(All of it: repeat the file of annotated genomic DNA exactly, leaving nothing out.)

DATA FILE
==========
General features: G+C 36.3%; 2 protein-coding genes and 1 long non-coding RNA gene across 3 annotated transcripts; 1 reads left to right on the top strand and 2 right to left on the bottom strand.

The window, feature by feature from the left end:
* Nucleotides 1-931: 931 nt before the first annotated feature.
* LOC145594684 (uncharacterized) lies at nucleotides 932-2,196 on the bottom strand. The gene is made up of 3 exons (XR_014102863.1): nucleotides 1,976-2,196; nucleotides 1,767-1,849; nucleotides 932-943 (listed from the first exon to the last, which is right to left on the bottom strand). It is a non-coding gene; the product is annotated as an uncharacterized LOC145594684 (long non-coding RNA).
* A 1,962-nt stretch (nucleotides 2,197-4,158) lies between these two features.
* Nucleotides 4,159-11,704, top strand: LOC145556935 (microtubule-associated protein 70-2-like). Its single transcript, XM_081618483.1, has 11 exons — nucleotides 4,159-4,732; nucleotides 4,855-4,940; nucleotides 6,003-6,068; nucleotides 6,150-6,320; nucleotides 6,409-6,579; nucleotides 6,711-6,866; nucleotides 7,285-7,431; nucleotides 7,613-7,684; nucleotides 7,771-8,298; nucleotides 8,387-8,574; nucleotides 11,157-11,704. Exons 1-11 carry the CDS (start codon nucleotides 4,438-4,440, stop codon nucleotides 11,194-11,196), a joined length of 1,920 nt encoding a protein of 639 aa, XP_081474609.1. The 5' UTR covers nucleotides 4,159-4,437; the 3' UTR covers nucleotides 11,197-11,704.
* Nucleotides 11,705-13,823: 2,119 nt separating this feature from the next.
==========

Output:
General features: G+C 36.3%; 2 protein-coding genes and 1 long non-coding RNA gene across 3 annotated transcripts; 1 reads left to right on the top strand and 2 right to left on the bottom strand.

The window, feature by feature from the left end:
* Nucleotides 1-931: 931 nt before the first annotated feature.
* LOC145594684 (uncharacterized) lies at nucleotides 932-2,196 on the bottom strand. The gene is made up of 3 exons (XR_014102863.1): nucleotides 1,976-2,196; nucleotides 1,767-1,849; nucleotides 932-943 (listed from the first exon to the last, which is right to left on the bottom strand). It is a non-coding gene; the product is annotated as an uncharacterized LOC145594684 (long non-coding RNA).
* A 1,962-nt stretch (nucleotides 2,197-4,158) lies between these two features.
* Nucleotides 4,159-11,704, top strand: LOC145556935 (microtubule-associated protein 70-2-like). Its single transcript, XM_081618483.1, has 11 exons — nucleotides 4,159-4,732; nucleotides 4,855-4,940; nucleotides 6,003-6,068; nucleotides 6,150-6,320; nucleotides 6,409-6,579; nucleotides 6,711-6,866; nucleotides 7,285-7,431; nucleotides 7,613-7,684; nucleotides 7,771-8,298; nucleotides 8,387-8,574; nucleotides 11,157-11,704. Exons 1-11 carry the CDS (start codon nucleotides 4,438-4,440, stop codon nucleotides 11,194-11,196), a joined length of 1,920 nt encoding a protein of 639 aa, XP_081474609.1. The 5' UTR covers nucleotides 4,159-4,437; the 3' UTR covers nucleotides 11,197-11,704.
* Nucleotides 11,705-13,823: 2,119 nt separating this feature from the next.